State courts handle the preponderance of legal disputes in America. Federal courts have increasingly deferred to states to demarcate the scope of foundational rights, and decisions by these courts have substantial impact on how Americans order their affairs—from reproductive decisions to where to start a business.
The growing practical significance of state courts will inevitably result in the public becoming more attentive to who sits on these courts, how they reach their decisions, and whether they produce legal stability and predictability—key aspects of the rule of law. If judges become nothing more than agents of a public that swings from one policy preference to another, then those key aspects may no longer define our most ubiquitous and, increasingly, impactful state courts.
Judicial elections enable the sort of judicial activism bemoaned by Democrats, Republicans, and, generally, defenders of an independent and impartial judiciary. The continued increase in the competitiveness of these elections will only exacerbate the problem—the rule of layperson may soon replace the rule of law. Though judicial elections only occur in state courts, any lessening of the rule of law can have a negative effect on the other institutions, norms, and rules that rely on the reality and, importantly, perception of the predictable and neutral application of the law.
Assuming the worst-case scenario—that judicial elections soon become truly indistinguishable from races for political offices and that judges perceive themselves as politicians in robes—then it still may take some time before the partisan pull on state courts results in severe damage to the rule of law. Most Americans cannot identify the chief justice of their respective state supreme court, and more than half have no idea their state even has a constitution. This lack of familiarity provides reformers with time to shore up state courts before people realize the extent to which these courts have drifted from even feigning to serve as independent and impartial adjudicators.
It’s true that the transformation of judicial elections into a traditional election has produced some benefits: namely, accountability. Whereas the nomination and confirmation process used to select some state court judges permits a candidate to say one thing during their hearings and do another when on the bench without any chance of being removed, an election allows voters to toss out such a candidate. However, this kind of accountability comes at the price of impartiality and independence—two critical factors to the rule of law. The prioritization of accountability has case-specific as well as general effects. Consider that judges, likely in recognition of voter opposition to “soft on crime” officials, sentence convicted defendants to longer sentences the closer they are to reelection. This sort of bias can appear throughout a judge’s term as well: The greater the public’s support of capital punishment, the more likely judges are to affirm capital sentences.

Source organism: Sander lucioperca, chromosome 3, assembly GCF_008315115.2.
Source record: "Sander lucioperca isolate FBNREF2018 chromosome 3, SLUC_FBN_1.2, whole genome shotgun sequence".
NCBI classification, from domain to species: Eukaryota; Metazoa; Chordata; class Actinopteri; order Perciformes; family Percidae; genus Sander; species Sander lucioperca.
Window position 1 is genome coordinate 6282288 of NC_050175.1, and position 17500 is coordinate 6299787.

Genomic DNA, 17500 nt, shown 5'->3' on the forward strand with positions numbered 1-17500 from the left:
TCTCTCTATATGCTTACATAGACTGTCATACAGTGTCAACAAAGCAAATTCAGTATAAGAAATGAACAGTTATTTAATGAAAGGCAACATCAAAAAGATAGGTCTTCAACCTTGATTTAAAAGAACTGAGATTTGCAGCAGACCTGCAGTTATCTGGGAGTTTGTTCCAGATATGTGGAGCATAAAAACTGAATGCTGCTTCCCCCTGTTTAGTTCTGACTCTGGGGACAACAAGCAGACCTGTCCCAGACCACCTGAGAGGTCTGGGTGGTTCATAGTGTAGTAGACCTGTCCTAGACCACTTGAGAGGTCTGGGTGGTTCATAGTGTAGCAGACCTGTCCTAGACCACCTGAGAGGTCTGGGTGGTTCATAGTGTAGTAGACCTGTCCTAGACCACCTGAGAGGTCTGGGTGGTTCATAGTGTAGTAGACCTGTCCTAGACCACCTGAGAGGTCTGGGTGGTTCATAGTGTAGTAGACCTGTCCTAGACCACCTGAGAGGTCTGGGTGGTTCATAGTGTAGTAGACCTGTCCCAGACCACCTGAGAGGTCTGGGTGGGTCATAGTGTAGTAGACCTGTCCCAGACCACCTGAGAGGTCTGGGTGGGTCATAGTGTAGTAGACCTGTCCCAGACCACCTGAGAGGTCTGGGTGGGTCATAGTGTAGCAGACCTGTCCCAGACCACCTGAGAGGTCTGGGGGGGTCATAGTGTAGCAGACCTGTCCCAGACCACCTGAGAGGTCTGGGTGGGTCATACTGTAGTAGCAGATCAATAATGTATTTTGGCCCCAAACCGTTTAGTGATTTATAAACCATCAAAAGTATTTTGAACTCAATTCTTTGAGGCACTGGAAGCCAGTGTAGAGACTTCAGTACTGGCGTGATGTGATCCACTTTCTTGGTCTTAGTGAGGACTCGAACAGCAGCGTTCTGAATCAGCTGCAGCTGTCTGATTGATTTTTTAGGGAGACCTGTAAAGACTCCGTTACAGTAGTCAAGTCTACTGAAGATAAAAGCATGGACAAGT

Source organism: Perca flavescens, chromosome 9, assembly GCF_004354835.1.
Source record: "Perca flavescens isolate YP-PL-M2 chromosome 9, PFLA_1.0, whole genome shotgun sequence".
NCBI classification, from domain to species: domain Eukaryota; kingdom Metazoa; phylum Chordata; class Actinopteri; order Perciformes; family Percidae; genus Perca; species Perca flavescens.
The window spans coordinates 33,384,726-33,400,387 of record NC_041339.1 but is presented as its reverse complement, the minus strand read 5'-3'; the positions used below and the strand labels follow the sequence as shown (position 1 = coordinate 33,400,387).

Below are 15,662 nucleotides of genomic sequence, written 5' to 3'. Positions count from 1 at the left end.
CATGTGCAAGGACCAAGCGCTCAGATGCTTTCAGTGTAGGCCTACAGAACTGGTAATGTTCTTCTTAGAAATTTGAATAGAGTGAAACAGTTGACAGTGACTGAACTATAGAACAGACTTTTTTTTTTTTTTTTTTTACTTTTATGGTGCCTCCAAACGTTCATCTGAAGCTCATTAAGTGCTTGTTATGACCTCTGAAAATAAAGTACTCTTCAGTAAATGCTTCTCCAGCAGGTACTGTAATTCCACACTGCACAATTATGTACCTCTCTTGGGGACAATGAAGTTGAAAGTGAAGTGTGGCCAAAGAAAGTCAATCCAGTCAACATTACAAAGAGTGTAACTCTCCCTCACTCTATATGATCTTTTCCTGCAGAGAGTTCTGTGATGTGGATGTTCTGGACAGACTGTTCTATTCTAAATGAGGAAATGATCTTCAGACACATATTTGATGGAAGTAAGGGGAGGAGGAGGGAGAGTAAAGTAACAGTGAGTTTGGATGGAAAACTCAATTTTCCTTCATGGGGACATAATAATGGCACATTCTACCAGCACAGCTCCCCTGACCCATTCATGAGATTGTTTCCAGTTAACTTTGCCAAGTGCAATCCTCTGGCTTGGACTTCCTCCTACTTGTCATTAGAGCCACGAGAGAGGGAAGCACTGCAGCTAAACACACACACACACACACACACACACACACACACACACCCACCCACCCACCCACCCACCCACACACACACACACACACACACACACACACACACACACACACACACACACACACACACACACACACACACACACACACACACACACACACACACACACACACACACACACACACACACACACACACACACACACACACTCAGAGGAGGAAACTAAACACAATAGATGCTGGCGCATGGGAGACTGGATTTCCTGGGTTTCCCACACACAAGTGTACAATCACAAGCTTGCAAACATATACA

If judges become beholden to the will of the voters on more issues, then the law will no longer be perceived as stable or predictable. Instead, those relying on the protections of the law, including members of vulnerable communities and those with commercial interest, will have to simply hope that the majority of people continue to support the laws upon which they order their affairs. In other words, when accountability becomes the orienting principle of judicial selection, the whim of the people plays a disproportionate role in the interpretation and application of the law—a role incongruous with the fundamentals of the rule of law. Doubts surrounding the rule of law may also have significant downstream effects on anything and everything that relies on the stable and predictable application of the law, including, but not limited to, commercial activity and political stability.